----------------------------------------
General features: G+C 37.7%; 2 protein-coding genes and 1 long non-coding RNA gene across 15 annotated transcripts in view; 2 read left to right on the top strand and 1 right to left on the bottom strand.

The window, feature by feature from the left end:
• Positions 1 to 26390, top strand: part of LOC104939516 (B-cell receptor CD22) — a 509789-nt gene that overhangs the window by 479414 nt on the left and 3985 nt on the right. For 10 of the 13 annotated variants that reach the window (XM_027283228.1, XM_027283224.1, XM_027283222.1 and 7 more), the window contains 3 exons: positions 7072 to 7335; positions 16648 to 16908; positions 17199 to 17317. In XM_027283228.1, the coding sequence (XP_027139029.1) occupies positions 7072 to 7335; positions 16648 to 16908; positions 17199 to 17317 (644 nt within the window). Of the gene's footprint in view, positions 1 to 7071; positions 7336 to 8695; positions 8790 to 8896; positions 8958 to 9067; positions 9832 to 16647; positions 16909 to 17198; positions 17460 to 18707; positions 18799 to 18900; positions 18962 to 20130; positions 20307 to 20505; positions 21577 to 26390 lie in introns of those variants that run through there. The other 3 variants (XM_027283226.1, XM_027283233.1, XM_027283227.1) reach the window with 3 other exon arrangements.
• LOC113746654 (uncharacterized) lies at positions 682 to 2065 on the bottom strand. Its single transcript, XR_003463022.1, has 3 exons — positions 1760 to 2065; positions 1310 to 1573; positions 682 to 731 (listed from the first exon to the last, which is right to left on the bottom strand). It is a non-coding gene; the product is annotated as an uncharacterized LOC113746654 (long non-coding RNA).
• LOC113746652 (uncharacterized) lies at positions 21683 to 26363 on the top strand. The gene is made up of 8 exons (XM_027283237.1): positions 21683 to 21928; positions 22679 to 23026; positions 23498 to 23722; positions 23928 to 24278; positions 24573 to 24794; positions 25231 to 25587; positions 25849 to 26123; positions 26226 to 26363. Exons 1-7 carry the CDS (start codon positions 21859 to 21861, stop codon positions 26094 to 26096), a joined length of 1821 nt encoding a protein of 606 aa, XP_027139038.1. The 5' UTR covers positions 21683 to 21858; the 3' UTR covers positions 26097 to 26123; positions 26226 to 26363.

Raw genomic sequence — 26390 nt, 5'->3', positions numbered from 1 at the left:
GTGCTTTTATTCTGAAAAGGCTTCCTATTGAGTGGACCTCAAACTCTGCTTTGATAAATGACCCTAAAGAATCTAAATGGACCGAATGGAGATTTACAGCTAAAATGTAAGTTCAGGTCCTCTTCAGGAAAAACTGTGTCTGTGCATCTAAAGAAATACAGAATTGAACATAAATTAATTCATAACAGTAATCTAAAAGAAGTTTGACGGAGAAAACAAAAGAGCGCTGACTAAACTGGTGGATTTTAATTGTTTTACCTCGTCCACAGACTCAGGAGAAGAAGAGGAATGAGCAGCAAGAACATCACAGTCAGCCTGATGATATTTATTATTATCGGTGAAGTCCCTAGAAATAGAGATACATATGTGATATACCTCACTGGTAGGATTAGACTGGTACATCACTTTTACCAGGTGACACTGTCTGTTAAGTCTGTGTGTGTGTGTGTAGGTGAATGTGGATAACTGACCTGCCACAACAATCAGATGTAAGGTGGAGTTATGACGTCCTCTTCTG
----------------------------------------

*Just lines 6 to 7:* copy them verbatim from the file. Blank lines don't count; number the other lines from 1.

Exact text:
Raw genomic sequence — 26390 nt, 5'->3', positions numbered from 1 at the left:
GTGCTTTTATTCTGAAAAGGCTTCCTATTGAGTGGACCTCAAACTCTGCTTTGATAAATGACCCTAAAGAATCTAAATGGACCGAATGGAGATTTACAGCTAAAATGTAAGTTCAGGTCCTCTTCAGGAAAAACTGTGTCTGTGCATCTAAAGAAATACAGAATTGAACATAAATTAATTCATAACAGTAATCTAAAAGAAGTTTGACGGAGAAAACAAAAGAGCGCTGACTAAACTGGTGGATTTTAATTGTTTTACCTCGTCCACAGACTCAGGAGAAGAAGAGGAATGAGCAGCAAGAACATCACAGTCAGCCTGATGATATTTATTATTATCGGTGAAGTCCCTAGAAATAGAGATACATATGTGATATACCTCACTGGTAGGATTAGACTGGTACATCACTTTTACCAGGTGACACTGTCTGTTAAGTCTGTGTGTGTGTGTGTAGGTGAATGTGGATAACTGACCTGCCACAACAATCAGATGTAAGGTGGAGTTATGACGTCCTCTTCTG